Unformatted text preview: could send Bob the symmetric key over their communications channel—the one they are going to encrypt. This is foolish; if the channel warrants encryption, sending the encryption key in the clear over the same channel guarantees that anyone eavesdropping on the channel can decrypt all communications. The X9.17 standard  specifies two types of keys: key-encryption keys and data keys. Key-Encryption Keys encrypt other keys for distribution. Data Keys encrypt message traffic. These key-encrypting keys have to be distributed manually (although they can be secured in a tamperproof device, like a smart card), but only seldomly. Data keys are distributed more often. More details are in . This two-tiered key concept is used a lot in key distribution. Another solution to the distribution problem splits the key into several different parts (see Section 3.6) and sends each of those parts over a different channel. One part could be sent over the telephone, one by mail, one by overnight delivery service, one by carrier pigeon, and so on. (see Figure 8.2). Since an adversary could collect all but one of the parts and still have no idea what the key is, this method will work in all but extreme cases. Section 3.6 discusses schemes for splitting a key into several parts. Alice could even use a secret sharing scheme (see Section 3.7), allowing Bob to reconstruct the key if some of the shares are lost in transmission. Alice sends Bob the key-encryption key securely, either by a face-to-face meeting or the splitting technique just discussed. Once Alice and Bob both have the key-encryption key, Alice can send Bob daily data keys over the same communications channel. Alice encrypts each data key with the key-encryption key. Since the amount of traffic being encrypted with the key-encryption key is low, it does not have to be changed as often. However, since compromise of the key-encryption key could compromise every message encrypted with every key that was encrypted with the key-encryption key, it mus...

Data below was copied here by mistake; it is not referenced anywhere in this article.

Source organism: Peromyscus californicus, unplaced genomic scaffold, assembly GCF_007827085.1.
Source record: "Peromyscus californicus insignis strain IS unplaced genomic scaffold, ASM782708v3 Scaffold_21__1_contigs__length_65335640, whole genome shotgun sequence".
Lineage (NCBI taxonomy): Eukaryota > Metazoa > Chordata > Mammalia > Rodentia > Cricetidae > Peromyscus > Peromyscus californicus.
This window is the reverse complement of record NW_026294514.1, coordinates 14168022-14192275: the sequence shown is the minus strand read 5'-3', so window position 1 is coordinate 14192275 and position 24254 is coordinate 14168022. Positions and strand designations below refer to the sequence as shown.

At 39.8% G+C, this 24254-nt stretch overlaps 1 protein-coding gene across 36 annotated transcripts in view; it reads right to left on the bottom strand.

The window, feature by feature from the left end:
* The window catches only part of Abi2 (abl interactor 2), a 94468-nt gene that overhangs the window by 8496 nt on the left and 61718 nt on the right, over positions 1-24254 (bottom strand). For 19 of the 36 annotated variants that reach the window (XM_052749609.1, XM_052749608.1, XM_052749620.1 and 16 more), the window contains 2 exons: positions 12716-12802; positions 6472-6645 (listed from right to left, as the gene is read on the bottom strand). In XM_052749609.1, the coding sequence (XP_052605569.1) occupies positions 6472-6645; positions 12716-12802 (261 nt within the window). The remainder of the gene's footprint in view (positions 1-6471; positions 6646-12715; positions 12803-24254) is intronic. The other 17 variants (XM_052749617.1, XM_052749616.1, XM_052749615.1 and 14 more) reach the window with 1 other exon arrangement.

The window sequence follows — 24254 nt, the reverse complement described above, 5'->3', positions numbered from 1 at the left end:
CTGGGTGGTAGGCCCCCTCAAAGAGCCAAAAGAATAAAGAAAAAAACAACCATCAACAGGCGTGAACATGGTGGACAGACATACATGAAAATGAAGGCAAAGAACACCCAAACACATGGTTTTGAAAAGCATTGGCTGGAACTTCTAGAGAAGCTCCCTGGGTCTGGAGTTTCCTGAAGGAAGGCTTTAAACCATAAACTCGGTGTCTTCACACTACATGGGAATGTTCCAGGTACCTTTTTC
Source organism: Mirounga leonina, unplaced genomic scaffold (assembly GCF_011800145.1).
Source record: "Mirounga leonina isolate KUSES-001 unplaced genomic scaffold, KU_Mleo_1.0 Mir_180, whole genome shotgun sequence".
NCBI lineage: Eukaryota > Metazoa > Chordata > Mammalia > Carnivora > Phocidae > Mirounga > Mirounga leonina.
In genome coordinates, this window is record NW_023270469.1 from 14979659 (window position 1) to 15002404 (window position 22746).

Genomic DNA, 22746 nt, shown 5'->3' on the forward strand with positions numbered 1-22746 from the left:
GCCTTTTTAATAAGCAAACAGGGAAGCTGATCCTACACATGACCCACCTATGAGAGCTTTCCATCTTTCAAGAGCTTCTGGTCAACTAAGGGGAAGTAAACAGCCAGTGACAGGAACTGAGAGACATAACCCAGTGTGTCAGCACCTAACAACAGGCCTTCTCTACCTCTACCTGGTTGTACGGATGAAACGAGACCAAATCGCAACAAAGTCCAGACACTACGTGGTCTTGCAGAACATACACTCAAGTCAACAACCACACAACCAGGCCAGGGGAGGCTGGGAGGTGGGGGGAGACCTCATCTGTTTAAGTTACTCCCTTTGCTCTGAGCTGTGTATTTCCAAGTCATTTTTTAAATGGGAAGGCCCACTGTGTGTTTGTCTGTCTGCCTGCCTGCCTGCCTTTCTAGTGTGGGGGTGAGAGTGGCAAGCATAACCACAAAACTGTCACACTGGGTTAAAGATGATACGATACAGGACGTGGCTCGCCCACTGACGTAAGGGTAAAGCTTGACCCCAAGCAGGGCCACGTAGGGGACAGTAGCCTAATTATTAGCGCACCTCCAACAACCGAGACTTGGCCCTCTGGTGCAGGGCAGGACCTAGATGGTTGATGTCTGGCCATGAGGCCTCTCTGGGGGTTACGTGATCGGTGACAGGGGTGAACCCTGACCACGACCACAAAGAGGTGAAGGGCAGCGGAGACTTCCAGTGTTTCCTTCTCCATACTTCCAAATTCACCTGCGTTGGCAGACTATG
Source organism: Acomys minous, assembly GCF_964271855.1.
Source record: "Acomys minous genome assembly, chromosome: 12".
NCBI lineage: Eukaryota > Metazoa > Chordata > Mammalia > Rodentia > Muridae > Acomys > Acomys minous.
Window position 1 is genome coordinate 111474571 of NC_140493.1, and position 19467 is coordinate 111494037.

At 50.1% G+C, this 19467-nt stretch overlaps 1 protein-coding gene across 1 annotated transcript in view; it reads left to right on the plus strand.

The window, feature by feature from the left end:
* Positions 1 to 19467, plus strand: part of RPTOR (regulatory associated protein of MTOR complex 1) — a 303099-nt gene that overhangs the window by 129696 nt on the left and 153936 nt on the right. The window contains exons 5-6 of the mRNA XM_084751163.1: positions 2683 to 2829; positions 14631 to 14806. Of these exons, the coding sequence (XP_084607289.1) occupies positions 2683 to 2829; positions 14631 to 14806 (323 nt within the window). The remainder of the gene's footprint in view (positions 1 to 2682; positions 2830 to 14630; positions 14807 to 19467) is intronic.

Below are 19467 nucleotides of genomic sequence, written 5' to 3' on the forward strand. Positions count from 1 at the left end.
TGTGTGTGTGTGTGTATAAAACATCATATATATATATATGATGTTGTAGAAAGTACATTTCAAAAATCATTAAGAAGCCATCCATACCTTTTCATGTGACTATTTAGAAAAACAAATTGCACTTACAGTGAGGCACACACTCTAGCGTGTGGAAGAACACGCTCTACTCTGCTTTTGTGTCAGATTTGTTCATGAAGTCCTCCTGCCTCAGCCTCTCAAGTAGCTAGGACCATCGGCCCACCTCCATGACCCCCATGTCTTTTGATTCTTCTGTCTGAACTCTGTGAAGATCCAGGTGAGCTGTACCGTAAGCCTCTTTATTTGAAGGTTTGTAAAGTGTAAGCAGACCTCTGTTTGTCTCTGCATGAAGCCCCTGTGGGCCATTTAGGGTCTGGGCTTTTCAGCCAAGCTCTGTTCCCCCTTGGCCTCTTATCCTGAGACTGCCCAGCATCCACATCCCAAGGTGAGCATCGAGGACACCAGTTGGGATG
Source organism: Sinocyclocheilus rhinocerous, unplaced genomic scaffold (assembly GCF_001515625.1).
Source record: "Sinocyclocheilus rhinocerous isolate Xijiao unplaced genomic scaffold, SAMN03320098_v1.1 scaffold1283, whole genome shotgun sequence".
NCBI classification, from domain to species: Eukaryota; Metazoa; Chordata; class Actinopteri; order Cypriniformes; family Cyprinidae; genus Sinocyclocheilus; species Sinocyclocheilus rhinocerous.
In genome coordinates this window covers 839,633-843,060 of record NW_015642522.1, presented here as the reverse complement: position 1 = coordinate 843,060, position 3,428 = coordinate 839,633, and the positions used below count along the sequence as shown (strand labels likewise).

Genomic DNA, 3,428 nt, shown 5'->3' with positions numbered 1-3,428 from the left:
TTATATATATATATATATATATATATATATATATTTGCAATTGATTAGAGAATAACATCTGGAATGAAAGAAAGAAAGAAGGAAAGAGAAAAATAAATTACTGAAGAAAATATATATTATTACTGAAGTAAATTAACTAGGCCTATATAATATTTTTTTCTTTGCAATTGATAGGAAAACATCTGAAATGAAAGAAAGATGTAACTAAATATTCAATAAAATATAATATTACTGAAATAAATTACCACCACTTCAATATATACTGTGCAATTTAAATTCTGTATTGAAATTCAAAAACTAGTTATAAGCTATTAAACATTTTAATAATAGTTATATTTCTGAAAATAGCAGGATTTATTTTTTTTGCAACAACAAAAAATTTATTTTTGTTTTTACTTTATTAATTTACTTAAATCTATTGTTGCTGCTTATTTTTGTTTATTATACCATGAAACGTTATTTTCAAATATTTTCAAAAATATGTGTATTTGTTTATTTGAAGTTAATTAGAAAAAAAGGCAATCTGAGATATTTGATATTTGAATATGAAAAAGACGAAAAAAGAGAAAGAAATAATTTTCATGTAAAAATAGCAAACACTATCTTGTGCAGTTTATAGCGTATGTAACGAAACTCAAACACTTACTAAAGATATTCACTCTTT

View Full Document
- Fall '10
- Cryptography, Bruce Schneier, Applied Cryptography, EarthWeb, Search Search Tips